Divide and conquer
Divide and conquer
Narendra Modi launches the BJP’s Bengal campaign by using the Ramakrishna Mission’s platform to defend the CAA.

ON JANUARY 11, a day before the 157th birth anniversary of Swami Vivekananda, Prime Minister Narendra Modi was in Kolkata for a two-day visit. He chose to spent the night at Belur Math, the headquarters of the Ramakrishna Math and Mission founded by Vivekananda. The visit, however, was marred by widespread protests against the Citizenship (Amendment) Act passed by his government.

Students protested in locations across Kolkata where Modi was scheduled to stop by or would pass by. Waving black flags and shouting anti-CAA slogans, they asked the prime minister to “go back”. The massive protests forced Modi to take a helicopter to the Raj Bhavan from the airport. From there, he took a boat to Belur Math.

While the protests were led by the left parties, Chief Minister Mamata Banerjee, too, joined in to demonstrate her opposition to the CAA and the National Register of Indian Citizens, even as she fulfilled her constitutional obligation of receiving and accompanying the prime minister. “Nobody knows which side she is in,” said Pradip Bhattacharya, a Congress member of the Rajya Sabha. Mamata clarified that as chief minister she had to follow protocol and receive the prime minister. She met Modi at the Raj Bhavan wearing a black badge and told the prime minister that West Bengal would not accept the CAA, NRIC and the National Population Register. After sharing the dais with Modi, she rushed back to speak to student protesters and asked them not to target the prime minister’s meetings in the city. As the students started chanting “Go back, Mamata”, she joined them and shouted slogans against Modi.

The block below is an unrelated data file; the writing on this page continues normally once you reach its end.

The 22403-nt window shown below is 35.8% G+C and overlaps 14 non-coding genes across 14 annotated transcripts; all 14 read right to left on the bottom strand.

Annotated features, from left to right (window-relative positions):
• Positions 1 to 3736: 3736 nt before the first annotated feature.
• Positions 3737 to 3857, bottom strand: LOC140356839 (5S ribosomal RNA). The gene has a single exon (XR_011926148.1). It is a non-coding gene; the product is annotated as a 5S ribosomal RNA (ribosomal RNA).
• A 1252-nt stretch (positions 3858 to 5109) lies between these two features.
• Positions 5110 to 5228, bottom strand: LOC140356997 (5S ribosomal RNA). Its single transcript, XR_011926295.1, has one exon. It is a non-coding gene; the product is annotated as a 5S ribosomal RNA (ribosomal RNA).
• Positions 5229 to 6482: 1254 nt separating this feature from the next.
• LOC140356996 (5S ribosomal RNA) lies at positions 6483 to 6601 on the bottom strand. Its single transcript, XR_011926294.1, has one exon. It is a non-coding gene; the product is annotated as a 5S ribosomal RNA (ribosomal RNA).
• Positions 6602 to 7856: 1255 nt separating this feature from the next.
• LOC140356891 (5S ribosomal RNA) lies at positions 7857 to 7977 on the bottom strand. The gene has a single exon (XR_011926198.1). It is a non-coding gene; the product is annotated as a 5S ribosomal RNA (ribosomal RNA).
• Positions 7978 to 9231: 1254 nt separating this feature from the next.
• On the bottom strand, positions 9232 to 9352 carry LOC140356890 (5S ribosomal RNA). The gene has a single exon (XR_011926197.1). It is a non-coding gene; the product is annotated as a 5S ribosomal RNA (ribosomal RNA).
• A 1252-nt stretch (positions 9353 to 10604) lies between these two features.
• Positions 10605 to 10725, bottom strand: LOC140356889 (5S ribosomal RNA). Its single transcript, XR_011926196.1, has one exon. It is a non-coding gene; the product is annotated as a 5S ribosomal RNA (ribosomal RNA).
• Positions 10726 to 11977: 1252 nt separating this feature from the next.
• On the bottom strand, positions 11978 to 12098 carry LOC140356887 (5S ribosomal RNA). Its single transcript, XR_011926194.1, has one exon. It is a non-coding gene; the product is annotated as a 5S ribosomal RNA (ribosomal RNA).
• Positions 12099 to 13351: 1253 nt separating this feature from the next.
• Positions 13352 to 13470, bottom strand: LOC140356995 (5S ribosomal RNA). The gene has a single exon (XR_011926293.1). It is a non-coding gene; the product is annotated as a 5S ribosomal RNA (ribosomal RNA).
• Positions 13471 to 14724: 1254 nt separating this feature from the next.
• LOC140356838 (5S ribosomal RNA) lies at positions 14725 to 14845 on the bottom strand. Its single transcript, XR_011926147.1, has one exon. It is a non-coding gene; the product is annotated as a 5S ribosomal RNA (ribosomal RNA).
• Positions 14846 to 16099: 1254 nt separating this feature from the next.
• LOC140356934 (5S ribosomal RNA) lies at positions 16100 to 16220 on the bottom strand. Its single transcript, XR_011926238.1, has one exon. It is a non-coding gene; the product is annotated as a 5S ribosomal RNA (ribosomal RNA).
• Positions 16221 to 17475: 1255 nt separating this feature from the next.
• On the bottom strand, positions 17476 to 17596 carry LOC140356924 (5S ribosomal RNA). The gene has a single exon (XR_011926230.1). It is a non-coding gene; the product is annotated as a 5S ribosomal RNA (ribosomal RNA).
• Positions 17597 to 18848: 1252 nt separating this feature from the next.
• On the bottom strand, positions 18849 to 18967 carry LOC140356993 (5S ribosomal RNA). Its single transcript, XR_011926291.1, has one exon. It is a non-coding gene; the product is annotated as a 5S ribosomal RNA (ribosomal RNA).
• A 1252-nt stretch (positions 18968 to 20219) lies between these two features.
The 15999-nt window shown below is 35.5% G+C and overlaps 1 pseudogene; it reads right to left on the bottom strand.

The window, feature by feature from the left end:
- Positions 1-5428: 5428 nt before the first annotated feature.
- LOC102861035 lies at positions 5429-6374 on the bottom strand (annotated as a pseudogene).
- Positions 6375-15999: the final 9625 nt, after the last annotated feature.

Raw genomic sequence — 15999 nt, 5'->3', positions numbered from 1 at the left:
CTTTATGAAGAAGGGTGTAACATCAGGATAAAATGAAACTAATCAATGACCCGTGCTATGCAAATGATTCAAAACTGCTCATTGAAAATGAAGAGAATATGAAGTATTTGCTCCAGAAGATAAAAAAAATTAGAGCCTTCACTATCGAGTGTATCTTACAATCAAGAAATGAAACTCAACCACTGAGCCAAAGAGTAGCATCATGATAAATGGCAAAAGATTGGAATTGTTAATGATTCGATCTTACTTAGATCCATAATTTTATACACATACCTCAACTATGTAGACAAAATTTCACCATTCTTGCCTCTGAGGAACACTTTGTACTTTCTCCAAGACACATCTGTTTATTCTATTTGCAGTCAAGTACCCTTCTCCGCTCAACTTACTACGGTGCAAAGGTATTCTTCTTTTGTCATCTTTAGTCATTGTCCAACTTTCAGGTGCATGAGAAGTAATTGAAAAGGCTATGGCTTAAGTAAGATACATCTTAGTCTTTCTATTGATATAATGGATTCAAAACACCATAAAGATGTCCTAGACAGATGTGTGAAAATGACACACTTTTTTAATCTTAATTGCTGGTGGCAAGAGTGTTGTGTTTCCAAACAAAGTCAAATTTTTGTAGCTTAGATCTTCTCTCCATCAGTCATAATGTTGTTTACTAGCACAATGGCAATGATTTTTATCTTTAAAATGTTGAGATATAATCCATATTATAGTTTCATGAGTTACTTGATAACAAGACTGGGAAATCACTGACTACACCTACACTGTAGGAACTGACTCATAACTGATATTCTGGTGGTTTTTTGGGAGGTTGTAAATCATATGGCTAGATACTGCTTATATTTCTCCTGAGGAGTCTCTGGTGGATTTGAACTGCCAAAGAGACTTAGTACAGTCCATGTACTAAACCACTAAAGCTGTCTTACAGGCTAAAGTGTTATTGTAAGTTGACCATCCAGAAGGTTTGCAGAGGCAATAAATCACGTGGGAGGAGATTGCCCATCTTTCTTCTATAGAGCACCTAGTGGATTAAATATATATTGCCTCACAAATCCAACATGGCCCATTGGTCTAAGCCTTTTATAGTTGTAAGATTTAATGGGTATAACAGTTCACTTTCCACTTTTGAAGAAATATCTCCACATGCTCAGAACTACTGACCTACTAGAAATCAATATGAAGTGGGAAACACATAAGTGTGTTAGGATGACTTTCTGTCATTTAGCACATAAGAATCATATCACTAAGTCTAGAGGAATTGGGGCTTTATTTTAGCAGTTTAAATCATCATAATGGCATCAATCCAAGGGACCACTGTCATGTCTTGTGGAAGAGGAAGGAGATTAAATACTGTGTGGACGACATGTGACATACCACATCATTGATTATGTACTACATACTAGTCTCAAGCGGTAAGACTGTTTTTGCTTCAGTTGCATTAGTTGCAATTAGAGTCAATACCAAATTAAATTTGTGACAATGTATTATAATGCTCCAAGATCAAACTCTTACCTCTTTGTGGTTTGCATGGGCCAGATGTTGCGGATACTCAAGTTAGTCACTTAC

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January 26, 2020